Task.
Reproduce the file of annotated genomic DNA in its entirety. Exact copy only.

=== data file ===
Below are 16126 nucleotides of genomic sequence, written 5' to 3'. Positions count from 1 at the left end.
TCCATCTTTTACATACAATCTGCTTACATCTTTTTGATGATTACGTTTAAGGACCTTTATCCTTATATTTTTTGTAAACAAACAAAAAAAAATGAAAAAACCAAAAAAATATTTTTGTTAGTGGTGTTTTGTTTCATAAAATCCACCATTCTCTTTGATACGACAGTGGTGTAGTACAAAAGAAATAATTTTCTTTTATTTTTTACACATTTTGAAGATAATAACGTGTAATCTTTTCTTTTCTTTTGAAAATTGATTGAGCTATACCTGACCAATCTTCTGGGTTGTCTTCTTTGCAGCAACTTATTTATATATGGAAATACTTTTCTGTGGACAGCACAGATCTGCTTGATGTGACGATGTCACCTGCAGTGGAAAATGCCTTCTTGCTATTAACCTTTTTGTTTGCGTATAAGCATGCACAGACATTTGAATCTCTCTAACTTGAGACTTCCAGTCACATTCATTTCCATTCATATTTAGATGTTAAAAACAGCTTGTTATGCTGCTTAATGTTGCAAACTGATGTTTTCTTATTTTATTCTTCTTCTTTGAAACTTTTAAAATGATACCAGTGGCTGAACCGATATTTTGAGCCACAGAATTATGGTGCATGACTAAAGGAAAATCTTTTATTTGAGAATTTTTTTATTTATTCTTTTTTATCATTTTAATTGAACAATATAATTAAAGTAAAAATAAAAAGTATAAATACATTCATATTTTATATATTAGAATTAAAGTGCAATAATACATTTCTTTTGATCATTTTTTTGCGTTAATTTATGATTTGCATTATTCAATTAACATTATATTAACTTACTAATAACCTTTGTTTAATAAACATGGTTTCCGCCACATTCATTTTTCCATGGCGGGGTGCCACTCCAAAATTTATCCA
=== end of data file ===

Below are 16126 nucleotides of genomic sequence, written 5' to 3'. Positions count from 1 at the left end.
TCCATCTTTTACATACAATCTGCTTACATCTTTTTGATGATTACGTTTAAGGACCTTTATCCTTATATTTTTTGTAAACAAACAAAAAAAAATGAAAAAACCAAAAAAATATTTTTGTTAGTGGTGTTTTGTTTCATAAAATCCACCATTCTCTTTGATACGACAGTGGTGTAGTACAAAAGAAATAATTTTCTTTTATTTTTTACACATTTTGAAGATAATAACGTGTAATCTTTTCTTTTCTTTTGAAAATTGATTGAGCTATACCTGACCAATCTTCTGGGTTGTCTTCTTTGCAGCAACTTATTTATATATGGAAATACTTTTCTGTGGACAGCACAGATCTGCTTGATGTGACGATGTCACCTGCAGTGGAAAATGCCTTCTTGCTATTAACCTTTTTGTTTGCGTATAAGCATGCACAGACATTTGAATCTCTCTAACTTGAGACTTCCAGTCACATTCATTTCCATTCATATTTAGATGTTAAAAACAGCTTGTTATGCTGCTTAATGTTGCAAACTGATGTTTTCTTATTTTATTCTTCTTCTTTGAAACTTTTAAAATGATACCAGTGGCTGAACCGATATTTTGAGCCACAGAATTATGGTGCATGACTAAAGGAAAATCTTTTATTTGAGAATTTTTTTATTTATTCTTTTTTATCATTTTAATTGAACAATATAATTAAAGTAAAAATAAAAAGTATAAATACATTCATATTTTATATATTAGAATTAAAGTGCAATAATACATTTCTTTTGATCATTTTTTTGCGTTAATTTATGATTTGCATTATTCAATTAACATTATATTAACTTACTAATAACCTTTGTTTAATAAACATGGTTTCCGCCACATTCATTTTTCCATGGCGGGGTGCCACTCCAAAATTTATCCA